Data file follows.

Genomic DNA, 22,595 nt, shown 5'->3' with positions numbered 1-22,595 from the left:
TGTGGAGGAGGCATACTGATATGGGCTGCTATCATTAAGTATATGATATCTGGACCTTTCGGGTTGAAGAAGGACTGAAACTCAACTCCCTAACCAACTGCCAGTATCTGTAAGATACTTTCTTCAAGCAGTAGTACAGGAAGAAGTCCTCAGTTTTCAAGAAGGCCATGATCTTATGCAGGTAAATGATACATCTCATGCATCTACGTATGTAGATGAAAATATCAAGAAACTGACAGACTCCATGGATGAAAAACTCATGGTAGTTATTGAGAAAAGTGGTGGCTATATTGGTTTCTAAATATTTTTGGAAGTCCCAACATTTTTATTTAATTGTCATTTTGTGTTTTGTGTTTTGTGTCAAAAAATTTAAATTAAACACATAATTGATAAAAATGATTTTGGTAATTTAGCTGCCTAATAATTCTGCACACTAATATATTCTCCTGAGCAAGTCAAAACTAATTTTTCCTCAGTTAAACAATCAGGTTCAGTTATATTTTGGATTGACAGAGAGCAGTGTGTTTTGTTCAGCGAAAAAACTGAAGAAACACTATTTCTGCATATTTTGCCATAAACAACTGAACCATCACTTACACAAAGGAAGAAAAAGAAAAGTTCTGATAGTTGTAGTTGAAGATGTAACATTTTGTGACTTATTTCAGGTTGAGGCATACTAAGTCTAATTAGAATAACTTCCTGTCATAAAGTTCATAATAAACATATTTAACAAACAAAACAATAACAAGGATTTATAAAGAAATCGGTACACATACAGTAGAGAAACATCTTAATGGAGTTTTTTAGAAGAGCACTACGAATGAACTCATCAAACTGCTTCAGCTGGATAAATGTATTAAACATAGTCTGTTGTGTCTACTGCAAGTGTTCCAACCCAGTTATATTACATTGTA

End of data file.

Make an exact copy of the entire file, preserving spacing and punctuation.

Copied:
Genomic DNA, 22,595 nt, shown 5'->3' with positions numbered 1-22,595 from the left:
TGTGGAGGAGGCATACTGATATGGGCTGCTATCATTAAGTATATGATATCTGGACCTTTCGGGTTGAAGAAGGACTGAAACTCAACTCCCTAACCAACTGCCAGTATCTGTAAGATACTTTCTTCAAGCAGTAGTACAGGAAGAAGTCCTCAGTTTTCAAGAAGGCCATGATCTTATGCAGGTAAATGATACATCTCATGCATCTACGTATGTAGATGAAAATATCAAGAAACTGACAGACTCCATGGATGAAAAACTCATGGTAGTTATTGAGAAAAGTGGTGGCTATATTGGTTTCTAAATATTTTTGGAAGTCCCAACATTTTTATTTAATTGTCATTTTGTGTTTTGTGTTTTGTGTCAAAAAATTTAAATTAAACACATAATTGATAAAAATGATTTTGGTAATTTAGCTGCCTAATAATTCTGCACACTAATATATTCTCCTGAGCAAGTCAAAACTAATTTTTCCTCAGTTAAACAATCAGGTTCAGTTATATTTTGGATTGACAGAGAGCAGTGTGTTTTGTTCAGCGAAAAAACTGAAGAAACACTATTTCTGCATATTTTGCCATAAACAACTGAACCATCACTTACACAAAGGAAGAAAAAGAAAAGTTCTGATAGTTGTAGTTGAAGATGTAACATTTTGTGACTTATTTCAGGTTGAGGCATACTAAGTCTAATTAGAATAACTTCCTGTCATAAAGTTCATAATAAACATATTTAACAAACAAAACAATAACAAGGATTTATAAAGAAATCGGTACACATACAGTAGAGAAACATCTTAATGGAGTTTTTTAGAAGAGCACTACGAATGAACTCATCAAACTGCTTCAGCTGGATAAATGTATTAAACATAGTCTGTTGTGTCTACTGCAAGTGTTCCAACCCAGTTATATTACATTGTA